- The Washington Times - Tuesday, June 28, 2005

NEW YORK (AP) — Wall Street roared back yesterday, propelling the Dow Jones Industrial Average up 114 points as crude oil prices plunged more than $2 and consumer confidence surged to a three-year high.

Investors bought up stocks as crude oil, which had closed above $60 per barrel Monday for the first time, fell to $58 amid profit-taking after the recent run-up in prices. Light crude settled at $58.20, down $2.34, on the New York Mercantile Exchange.

In addition, the Conference Board’s Consumer Confidence Index rose to its highest level since 2002, and consumers’ optimism about the future also rose. That gave the market enough impetus to rebound from last week’s oil-driven selling that sliced more than 325 points from the Dow.

“The sell-off last week was a little much based on the underlying economic fundamentals,” said Scott Wren, equity strategist for A.G. Edwards & Sons. “Companies were able to make plenty of money over the past two quarters when oil was in the mid-$50s, and consumers will continue to spend money at these levels. It was just overdone, and we’re getting some of it back now.”

The Dow rose 114.85, or 1.12 percent, to 10,405.63.

Broader stock indicators also moved sharply higher. The Standard & Poor’s 500 index closed up 10.88, or 0.91 percent, at 1,201.57, and the Nasdaq Composite Index climbed 24.69, or 1.21 percent, to 2,069.89.

Bonds fell sharply after a long stretch of gains tied to concerns over oil. The yield on the 10-year Treasury note rose to 3.97 percent from 3.91 percent late Monday. The dollar reached an eight-month high against the Japanese yen and rose slightly against the euro. Gold prices fell.

The market’s upswing provided some stability going into tomorrow, when the Federal Reserve will release its decision on interest rates less than two hours before the market closes and the second quarter ends. Investors hope the Fed will shed light on how long rates will continue to rise, as well as the impact of oil on the economy.

“It’s good to see the dollar rise. It’s good to see oil come down. And it’s good to see consumer confidence numbers like this,” said Hugh Johnson, chairman and chief investment officer of Johnson Illington Advisors. “But we still have problems out there that need to be addressed, starting with the Fed. So, while we have a nice move higher, it likely won’t last that long.”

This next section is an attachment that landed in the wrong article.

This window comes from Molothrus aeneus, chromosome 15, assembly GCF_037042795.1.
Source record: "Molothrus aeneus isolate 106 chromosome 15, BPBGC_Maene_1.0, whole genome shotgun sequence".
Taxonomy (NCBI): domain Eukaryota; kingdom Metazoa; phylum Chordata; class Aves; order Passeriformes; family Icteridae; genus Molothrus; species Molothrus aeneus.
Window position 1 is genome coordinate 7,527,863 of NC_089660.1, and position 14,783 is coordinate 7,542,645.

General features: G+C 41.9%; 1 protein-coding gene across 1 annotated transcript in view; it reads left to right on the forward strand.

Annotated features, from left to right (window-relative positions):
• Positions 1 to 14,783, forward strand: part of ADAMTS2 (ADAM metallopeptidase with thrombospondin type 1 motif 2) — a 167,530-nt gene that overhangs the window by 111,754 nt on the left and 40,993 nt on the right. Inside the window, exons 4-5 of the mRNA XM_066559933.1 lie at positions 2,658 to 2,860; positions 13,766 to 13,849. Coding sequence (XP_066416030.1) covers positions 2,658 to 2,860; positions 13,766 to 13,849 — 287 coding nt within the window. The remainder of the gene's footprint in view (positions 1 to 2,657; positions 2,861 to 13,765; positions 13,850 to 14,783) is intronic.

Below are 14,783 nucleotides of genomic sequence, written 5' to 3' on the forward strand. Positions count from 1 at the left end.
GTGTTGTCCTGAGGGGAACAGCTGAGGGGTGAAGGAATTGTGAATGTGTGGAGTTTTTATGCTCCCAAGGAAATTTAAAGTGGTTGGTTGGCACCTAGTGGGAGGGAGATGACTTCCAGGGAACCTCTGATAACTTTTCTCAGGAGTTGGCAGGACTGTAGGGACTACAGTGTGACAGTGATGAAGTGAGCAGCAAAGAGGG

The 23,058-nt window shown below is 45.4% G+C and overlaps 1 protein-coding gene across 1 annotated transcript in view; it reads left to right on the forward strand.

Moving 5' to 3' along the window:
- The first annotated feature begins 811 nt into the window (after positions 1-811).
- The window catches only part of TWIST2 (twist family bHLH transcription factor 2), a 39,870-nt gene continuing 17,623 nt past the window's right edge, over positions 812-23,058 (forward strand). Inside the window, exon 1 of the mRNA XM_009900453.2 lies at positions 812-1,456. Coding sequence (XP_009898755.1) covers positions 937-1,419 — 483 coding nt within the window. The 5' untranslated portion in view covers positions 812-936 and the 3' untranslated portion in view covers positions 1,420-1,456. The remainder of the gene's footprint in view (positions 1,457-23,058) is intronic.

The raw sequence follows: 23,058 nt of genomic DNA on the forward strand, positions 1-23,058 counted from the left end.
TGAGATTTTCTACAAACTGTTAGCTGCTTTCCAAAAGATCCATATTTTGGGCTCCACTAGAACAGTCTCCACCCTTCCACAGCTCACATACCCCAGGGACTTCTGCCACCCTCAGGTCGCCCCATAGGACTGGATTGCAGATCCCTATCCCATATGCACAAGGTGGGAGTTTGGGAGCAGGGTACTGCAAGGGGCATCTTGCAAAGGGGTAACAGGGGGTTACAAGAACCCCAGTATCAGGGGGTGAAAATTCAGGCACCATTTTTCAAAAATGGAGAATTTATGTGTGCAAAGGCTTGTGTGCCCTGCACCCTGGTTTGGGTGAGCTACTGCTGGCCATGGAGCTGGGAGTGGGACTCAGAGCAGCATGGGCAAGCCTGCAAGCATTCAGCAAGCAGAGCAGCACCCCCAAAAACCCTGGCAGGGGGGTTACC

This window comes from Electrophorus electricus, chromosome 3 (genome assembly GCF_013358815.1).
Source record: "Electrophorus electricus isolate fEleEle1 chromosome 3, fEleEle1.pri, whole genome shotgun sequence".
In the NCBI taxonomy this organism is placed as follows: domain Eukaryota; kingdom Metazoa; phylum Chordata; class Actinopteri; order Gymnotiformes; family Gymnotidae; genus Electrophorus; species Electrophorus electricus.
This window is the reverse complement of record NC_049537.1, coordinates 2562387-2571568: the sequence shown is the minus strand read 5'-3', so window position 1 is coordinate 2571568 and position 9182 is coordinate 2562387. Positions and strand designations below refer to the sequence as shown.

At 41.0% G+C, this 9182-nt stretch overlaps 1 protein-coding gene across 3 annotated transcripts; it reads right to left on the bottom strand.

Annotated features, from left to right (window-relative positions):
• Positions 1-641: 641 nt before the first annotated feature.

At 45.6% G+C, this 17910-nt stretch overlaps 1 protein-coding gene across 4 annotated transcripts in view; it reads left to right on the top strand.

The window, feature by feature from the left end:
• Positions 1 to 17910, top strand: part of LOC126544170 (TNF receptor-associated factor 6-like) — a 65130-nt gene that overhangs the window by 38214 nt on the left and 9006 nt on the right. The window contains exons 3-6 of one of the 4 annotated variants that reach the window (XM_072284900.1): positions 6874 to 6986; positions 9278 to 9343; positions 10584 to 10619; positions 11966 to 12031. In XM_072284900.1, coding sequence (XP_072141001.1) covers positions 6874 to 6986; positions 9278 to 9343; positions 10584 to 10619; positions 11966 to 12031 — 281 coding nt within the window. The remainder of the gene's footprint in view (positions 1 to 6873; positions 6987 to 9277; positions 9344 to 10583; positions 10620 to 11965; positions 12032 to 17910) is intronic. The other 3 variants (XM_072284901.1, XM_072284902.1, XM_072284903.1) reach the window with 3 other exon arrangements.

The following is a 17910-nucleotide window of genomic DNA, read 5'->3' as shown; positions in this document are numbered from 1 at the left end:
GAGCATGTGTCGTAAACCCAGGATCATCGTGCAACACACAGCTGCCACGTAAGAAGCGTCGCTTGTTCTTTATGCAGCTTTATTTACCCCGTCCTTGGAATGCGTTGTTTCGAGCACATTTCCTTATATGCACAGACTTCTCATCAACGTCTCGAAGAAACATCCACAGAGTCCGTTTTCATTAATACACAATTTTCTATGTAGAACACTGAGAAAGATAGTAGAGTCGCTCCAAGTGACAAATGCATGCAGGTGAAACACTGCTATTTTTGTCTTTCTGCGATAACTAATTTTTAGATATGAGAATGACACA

Starting tomorrow with the Fed and stretching through July, investors will be inundated with economic data and the first wave of second-quarter earnings reports. The upcoming news likely will keep investors on the sidelines until the market can sift through the data and choose a direction.

Analysts at Morgan Stanley raised its price target for crude oil to $50 per barrel in 2005 and 2006, up from a $43 per barrel projection earlier this year. The company also singled out a handful of companies as benefiting from the higher price of crude. Exxon Mobil Corp. shed 21 cents to $59.09, while ConocoPhillips lost $1.42 to $58.10; both were mentioned in the Morgan Stanley report, but were pressured by the sharp drop in crude prices.

Advanced Micro Devices (AMD) Inc. rose $1.02 to $17.70 after the semiconductor maker sued rival Intel Corp. for antitrust violations. AMD asserts that Intel has a monopoly in computer processors and has forced customers into exclusive contracts to protect that monopoly. Intel added 47 cents to $26.33 on the news.

IBM Corp. announced late Monday that the Securities and Exchange Commission has begun an informal probe into how the company released data on its employee stock option accounting. IBM nonetheless climbed $1.42 to $75.30.

Sun Microsystems Inc. gained 5 cents to $3.74 after it announced it would buy business software maker SeeBeyond Technology Corp. for $387 million in cash, or $4.25 per share. SeeBeyond surged 30.7 percent, or $1.01, to $4.29.

Advancing issues outnumbered decliners by nearly 5 to 2 on the New York Stock Exchange, where preliminary consolidated volume came to 1.77 billion shares, compared with 1.75 billion traded on Monday.

The Russell 2000 index of smaller companies was up 13.17, or 2.1 percent, at 641.48.

Overseas, Japan’s Nikkei stock average rose 0.87 percent. In Europe, Britain’s FTSE 100 closed up 0.93 percent, France’s CAC-40 climbed 0.88 percent for the session, and Germany’s DAX index gained 0.74 percent.

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